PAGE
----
Niger has three types of constituencies for elections to the National Assembly (Assemblee nationale): ordinary, special, and diaspora. Ordinary constituencies correspond to the seven regions of Niger and the capital district of Niamey. All special constituencies are single-member constituencies reserved for national minorities. Beginning in 2016, Nigeriens living outside of the country could elect MPs from a new diaspora constituencies.
The following table shows the apportionment of seats:
NIGER 1 (1993-9)
In 1993, the National Assembly had 83 members with 75 allocated to ordinary constituencies and 8 to special constituencies. There was no legal threshold to win seats.
In ordinary constituencies, the largest remainder system of proportional representation with a Hare quota was used to allocate seats off of closed lists within each constituency. The Hare quota equals the total number of valid votes in a constituency divided by the number of mandates in the constituency. Seats were awarded for multiples of full Hare quotas with any leftover seats given out to parties in descending order of remainder votes (i.e. votes not used towards a full Hare quota and seat). Lists were closed.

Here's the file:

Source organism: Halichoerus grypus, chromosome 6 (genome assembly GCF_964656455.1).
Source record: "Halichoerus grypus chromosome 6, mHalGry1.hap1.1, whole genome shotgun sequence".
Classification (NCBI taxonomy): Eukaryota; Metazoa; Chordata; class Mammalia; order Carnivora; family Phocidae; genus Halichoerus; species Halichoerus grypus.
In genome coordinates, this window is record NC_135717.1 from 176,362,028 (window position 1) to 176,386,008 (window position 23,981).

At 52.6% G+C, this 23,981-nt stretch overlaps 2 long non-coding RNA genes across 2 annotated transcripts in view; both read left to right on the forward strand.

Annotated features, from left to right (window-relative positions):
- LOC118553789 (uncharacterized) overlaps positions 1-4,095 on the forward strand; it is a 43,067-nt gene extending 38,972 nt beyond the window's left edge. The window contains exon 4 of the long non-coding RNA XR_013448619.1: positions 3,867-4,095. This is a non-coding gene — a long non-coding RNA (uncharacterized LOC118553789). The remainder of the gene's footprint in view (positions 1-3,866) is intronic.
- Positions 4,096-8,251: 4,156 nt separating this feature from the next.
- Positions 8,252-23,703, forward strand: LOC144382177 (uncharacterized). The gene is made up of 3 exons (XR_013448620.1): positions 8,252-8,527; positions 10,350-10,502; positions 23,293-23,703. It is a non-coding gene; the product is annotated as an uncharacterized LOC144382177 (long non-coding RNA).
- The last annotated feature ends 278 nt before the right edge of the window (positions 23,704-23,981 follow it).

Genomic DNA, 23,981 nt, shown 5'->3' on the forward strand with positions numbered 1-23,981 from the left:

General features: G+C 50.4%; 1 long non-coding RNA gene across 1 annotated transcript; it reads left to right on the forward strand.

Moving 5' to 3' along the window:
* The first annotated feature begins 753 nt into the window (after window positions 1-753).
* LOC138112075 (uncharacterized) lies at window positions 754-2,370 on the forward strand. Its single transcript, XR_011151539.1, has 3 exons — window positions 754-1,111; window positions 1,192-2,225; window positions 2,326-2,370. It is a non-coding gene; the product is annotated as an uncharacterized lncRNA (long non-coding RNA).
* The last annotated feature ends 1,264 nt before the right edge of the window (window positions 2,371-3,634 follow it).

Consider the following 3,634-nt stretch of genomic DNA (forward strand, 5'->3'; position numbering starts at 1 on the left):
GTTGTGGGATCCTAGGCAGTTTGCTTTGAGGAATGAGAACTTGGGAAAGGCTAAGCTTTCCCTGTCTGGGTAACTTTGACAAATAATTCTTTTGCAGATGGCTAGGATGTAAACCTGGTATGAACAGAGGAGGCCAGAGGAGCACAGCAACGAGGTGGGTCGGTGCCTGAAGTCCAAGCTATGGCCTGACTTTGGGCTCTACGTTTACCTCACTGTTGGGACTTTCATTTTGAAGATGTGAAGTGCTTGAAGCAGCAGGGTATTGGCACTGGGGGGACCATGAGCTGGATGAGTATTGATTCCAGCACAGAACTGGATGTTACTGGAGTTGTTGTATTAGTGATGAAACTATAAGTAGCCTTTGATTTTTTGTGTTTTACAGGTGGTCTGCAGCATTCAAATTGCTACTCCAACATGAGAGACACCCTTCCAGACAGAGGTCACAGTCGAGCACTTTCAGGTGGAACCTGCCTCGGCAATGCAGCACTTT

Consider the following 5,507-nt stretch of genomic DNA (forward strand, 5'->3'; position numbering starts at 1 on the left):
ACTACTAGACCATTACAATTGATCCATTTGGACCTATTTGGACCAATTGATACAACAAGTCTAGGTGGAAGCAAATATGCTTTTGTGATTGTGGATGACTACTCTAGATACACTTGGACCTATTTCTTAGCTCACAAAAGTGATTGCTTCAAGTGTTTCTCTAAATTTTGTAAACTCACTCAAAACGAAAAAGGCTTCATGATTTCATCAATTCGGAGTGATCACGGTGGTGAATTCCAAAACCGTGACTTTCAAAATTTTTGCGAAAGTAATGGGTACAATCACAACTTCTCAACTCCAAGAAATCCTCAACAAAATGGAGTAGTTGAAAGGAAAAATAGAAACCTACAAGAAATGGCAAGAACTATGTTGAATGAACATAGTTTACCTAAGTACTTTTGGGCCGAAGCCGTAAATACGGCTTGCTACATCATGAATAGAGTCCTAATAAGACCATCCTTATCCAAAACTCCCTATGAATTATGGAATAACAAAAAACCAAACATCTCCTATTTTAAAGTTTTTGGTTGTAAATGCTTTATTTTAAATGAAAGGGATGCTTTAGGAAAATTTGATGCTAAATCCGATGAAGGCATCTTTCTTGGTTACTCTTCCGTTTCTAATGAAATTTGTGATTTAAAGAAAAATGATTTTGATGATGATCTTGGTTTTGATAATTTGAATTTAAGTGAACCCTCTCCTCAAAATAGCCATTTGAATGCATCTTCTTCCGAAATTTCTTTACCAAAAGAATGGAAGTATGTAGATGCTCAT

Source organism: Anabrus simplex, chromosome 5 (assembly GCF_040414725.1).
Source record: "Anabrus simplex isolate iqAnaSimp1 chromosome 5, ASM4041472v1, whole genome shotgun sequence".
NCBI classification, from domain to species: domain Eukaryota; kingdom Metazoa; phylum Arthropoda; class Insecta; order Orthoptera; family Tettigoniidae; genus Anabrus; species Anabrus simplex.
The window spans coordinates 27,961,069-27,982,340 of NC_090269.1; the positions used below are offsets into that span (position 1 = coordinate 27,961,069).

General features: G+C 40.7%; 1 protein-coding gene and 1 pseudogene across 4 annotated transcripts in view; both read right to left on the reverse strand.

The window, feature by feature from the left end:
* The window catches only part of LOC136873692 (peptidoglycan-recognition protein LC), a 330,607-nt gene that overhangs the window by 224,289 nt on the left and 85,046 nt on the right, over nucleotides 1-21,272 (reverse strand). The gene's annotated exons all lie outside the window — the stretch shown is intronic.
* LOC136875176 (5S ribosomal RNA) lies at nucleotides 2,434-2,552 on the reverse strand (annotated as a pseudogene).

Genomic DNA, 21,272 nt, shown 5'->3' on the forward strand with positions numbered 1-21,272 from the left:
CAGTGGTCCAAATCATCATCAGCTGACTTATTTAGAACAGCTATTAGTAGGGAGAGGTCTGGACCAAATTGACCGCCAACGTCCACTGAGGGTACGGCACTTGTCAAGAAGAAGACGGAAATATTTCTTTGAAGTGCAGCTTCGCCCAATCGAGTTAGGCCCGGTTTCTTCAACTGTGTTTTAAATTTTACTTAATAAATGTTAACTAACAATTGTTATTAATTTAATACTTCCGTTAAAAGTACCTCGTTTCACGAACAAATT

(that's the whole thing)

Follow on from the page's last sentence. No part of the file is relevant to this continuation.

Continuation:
In special constituencies, the winner was determined by the single-member plurality electoral system.
Source: Electoral Code and Matthias Basedau, “Niger” in Dieter Nohlen, Michael Krennerich, and Bernhard Thibaut, eds., Elections in Africa (Oxford 1999), 677-96.
NIGER 2 (2004-2011)
The number of members of the National Assembly increased to 113 in 2004 with 105 allocated to ordinary constituencies and 8 to special constituencies.
2010 Niger Constitution (English translation)
2010 Niger Electoral Code (second version)
Francophonie Mission Report on Presidential and Legislative Elections 2011
Niger Constitutional Court Arrêt no 009/11/CCT/ME of 16 March 2011 with Election Results
NIGER 3 (2016-)
The number of members of the National Assembly increased to 171 in 2004 with 158 allocated to ordinary constituencies and 8 to special constituencies. Additionally, Nigeriens living outside of the country elected 5 members from a new diaspora constituency.
Niger’s Administrative Regions and Constituencies: